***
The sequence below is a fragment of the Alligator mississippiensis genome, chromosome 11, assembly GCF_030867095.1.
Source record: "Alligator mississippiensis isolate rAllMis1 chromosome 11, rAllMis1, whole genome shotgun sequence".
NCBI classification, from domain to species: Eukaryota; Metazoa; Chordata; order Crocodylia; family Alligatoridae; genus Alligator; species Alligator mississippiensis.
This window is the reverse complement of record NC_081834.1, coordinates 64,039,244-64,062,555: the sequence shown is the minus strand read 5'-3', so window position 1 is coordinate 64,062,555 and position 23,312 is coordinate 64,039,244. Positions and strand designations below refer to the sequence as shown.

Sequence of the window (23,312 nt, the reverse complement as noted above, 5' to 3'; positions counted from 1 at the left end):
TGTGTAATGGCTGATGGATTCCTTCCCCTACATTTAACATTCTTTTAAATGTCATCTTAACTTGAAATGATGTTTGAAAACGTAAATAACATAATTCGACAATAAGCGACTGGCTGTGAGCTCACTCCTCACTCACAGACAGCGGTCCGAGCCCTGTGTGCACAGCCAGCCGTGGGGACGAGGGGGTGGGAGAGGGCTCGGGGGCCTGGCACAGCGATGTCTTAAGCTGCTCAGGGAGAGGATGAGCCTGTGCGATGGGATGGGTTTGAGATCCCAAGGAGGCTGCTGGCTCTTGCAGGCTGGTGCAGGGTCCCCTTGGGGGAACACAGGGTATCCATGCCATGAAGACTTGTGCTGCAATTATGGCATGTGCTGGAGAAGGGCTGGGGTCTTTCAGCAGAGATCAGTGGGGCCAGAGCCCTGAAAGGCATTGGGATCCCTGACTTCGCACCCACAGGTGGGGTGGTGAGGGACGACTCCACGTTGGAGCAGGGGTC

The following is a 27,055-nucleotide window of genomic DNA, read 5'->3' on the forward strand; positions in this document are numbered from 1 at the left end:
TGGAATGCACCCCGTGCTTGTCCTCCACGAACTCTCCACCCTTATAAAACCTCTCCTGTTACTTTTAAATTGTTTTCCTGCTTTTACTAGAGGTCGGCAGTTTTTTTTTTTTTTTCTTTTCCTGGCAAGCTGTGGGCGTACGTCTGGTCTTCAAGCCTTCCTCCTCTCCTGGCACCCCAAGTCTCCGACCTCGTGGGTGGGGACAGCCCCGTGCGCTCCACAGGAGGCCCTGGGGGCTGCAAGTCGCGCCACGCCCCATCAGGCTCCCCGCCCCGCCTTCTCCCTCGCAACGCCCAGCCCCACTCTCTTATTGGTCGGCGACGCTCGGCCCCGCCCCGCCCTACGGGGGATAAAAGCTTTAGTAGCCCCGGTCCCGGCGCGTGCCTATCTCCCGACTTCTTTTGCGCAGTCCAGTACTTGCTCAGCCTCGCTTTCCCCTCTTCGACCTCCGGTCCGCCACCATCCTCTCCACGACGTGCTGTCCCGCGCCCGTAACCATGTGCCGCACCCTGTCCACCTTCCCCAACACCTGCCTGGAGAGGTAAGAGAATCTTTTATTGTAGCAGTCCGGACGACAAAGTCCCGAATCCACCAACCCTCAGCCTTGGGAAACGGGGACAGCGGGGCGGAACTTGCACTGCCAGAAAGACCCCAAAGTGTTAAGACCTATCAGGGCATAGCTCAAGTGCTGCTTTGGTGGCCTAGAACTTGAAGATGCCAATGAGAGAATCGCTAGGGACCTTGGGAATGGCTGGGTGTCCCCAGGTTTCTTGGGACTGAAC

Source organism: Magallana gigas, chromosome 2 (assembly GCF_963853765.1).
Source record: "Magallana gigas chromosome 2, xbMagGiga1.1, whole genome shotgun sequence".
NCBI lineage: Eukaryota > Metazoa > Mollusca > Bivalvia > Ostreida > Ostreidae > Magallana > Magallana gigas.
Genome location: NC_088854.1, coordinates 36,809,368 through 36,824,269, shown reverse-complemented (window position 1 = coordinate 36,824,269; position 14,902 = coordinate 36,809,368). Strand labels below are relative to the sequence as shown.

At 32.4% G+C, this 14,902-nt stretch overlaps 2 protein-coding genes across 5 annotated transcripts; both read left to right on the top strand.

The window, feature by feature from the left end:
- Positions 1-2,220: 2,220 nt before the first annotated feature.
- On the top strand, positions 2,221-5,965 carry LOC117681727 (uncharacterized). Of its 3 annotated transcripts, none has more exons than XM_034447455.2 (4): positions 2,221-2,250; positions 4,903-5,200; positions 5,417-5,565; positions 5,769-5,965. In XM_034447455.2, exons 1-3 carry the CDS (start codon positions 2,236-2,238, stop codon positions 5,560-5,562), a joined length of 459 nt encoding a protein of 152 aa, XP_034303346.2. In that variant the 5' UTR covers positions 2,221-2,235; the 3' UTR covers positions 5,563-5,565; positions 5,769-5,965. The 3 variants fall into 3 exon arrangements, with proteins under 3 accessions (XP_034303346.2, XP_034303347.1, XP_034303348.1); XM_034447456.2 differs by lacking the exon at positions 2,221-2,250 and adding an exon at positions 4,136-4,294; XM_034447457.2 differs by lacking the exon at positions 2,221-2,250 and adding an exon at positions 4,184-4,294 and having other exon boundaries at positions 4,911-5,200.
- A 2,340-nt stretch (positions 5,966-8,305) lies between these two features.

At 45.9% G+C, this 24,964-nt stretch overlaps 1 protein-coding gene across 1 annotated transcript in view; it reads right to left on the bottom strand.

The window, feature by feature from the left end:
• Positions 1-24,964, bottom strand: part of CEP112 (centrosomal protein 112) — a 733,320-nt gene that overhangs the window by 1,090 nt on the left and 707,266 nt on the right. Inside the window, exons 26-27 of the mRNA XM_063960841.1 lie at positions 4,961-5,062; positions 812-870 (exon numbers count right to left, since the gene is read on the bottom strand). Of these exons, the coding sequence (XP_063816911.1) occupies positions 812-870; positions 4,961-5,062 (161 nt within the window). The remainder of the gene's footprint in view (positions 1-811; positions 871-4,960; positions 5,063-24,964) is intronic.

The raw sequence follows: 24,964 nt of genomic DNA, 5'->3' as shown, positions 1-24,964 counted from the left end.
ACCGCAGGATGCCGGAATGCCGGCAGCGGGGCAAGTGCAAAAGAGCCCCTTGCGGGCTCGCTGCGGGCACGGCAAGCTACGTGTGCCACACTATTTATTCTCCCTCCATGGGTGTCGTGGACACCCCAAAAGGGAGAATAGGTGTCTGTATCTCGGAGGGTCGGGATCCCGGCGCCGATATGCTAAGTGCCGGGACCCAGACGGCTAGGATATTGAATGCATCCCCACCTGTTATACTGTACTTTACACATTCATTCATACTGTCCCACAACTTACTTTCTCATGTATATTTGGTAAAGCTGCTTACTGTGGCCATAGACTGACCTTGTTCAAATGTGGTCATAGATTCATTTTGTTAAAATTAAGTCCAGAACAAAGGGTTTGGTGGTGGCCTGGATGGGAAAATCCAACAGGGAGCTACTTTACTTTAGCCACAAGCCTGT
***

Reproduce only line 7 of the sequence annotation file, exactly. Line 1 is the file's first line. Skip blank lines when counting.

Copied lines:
The following is a 27,055-nucleotide window of genomic DNA, read 5'->3' on the forward strand; positions in this document are numbered from 1 at the left end: